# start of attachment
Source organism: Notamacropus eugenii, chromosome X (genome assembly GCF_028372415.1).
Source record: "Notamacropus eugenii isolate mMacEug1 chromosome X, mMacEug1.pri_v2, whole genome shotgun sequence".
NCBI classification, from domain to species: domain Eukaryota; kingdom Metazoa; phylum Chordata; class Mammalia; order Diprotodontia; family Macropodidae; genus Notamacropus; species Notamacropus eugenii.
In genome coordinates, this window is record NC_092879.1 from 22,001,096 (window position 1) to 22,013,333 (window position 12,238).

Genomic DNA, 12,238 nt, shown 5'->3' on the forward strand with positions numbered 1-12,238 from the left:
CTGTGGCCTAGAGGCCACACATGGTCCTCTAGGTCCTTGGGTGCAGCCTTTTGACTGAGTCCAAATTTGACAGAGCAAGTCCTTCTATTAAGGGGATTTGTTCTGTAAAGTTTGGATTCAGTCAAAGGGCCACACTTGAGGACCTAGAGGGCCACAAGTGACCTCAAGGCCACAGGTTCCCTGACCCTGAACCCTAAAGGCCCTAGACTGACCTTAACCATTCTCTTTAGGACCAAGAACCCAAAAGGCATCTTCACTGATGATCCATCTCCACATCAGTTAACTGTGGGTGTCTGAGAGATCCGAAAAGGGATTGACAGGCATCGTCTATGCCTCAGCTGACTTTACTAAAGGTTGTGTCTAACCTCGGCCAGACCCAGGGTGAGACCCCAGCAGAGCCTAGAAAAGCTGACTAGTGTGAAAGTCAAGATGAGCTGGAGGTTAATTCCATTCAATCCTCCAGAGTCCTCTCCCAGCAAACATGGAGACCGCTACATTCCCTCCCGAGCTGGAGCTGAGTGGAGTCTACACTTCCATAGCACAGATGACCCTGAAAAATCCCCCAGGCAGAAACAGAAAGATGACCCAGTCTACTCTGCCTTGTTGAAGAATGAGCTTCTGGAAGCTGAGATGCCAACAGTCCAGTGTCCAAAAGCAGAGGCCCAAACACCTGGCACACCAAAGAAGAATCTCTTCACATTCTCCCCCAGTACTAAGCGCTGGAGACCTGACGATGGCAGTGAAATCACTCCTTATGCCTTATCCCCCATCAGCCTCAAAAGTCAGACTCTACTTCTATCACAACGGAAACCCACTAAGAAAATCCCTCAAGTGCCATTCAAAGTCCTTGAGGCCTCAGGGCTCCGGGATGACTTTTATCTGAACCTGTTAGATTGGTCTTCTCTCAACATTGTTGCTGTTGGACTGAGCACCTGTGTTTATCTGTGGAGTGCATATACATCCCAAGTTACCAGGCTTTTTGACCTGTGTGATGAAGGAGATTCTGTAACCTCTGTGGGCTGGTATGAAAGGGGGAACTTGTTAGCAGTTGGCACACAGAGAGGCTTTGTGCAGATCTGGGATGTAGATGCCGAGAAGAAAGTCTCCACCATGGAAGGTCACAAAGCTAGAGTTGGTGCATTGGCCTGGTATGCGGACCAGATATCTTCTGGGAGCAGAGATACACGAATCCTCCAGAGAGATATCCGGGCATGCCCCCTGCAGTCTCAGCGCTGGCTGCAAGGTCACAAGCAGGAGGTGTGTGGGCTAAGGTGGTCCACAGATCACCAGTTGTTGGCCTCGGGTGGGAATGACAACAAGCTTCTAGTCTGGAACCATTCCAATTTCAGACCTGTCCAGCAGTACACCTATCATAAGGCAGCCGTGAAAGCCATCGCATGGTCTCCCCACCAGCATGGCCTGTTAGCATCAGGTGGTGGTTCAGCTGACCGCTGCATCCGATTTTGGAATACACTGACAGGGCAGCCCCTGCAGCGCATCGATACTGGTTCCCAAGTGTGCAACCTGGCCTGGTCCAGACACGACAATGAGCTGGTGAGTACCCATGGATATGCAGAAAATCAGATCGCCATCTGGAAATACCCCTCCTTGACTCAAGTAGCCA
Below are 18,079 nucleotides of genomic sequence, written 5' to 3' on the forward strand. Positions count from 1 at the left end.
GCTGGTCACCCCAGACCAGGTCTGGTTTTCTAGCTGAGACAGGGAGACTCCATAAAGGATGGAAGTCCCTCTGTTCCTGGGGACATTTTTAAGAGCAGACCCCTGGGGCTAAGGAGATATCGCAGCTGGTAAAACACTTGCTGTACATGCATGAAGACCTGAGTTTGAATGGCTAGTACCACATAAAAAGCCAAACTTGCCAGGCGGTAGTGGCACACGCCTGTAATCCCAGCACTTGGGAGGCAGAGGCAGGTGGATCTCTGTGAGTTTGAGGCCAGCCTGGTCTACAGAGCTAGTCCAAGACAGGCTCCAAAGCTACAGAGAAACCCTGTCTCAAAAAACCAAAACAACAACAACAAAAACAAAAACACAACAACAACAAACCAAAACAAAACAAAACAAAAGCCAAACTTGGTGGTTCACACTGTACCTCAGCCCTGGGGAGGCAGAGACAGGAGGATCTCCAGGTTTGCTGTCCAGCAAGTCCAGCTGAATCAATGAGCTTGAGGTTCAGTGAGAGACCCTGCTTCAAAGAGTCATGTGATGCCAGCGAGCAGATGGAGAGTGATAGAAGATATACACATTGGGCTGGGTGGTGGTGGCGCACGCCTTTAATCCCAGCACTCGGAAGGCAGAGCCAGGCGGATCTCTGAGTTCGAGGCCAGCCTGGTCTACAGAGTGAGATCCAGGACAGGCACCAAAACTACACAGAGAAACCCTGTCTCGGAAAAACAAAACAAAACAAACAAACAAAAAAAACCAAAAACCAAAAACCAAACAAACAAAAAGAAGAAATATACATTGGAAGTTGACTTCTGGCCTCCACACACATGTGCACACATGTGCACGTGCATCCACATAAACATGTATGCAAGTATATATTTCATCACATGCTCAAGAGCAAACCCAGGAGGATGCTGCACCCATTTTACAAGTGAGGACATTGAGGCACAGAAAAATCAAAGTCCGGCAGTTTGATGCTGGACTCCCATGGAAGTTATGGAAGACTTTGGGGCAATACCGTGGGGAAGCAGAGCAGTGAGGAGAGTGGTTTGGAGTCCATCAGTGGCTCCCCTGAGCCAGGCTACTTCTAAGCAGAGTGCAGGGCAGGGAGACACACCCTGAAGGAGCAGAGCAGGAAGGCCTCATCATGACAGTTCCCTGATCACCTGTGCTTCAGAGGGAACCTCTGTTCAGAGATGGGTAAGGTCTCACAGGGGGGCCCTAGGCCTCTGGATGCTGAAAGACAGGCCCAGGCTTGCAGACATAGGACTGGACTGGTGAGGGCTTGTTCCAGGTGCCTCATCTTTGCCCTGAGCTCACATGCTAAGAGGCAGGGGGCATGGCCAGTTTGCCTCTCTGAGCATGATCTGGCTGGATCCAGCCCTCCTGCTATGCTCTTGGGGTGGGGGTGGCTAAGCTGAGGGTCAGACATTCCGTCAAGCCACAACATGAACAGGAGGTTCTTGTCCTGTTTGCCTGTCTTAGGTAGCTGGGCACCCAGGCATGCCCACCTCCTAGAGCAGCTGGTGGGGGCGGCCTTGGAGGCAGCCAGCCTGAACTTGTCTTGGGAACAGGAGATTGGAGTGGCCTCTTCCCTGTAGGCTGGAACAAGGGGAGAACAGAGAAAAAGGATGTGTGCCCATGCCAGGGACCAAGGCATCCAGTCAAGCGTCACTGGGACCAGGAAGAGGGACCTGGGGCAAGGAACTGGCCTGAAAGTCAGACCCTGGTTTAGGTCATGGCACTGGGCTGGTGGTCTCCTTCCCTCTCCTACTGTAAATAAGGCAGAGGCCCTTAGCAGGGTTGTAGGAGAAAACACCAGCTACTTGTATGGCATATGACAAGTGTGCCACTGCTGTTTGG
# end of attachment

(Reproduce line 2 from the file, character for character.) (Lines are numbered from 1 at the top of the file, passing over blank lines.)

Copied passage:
Source record: "Notamacropus eugenii isolate mMacEug1 chromosome X, mMacEug1.pri_v2, whole genome shotgun sequence".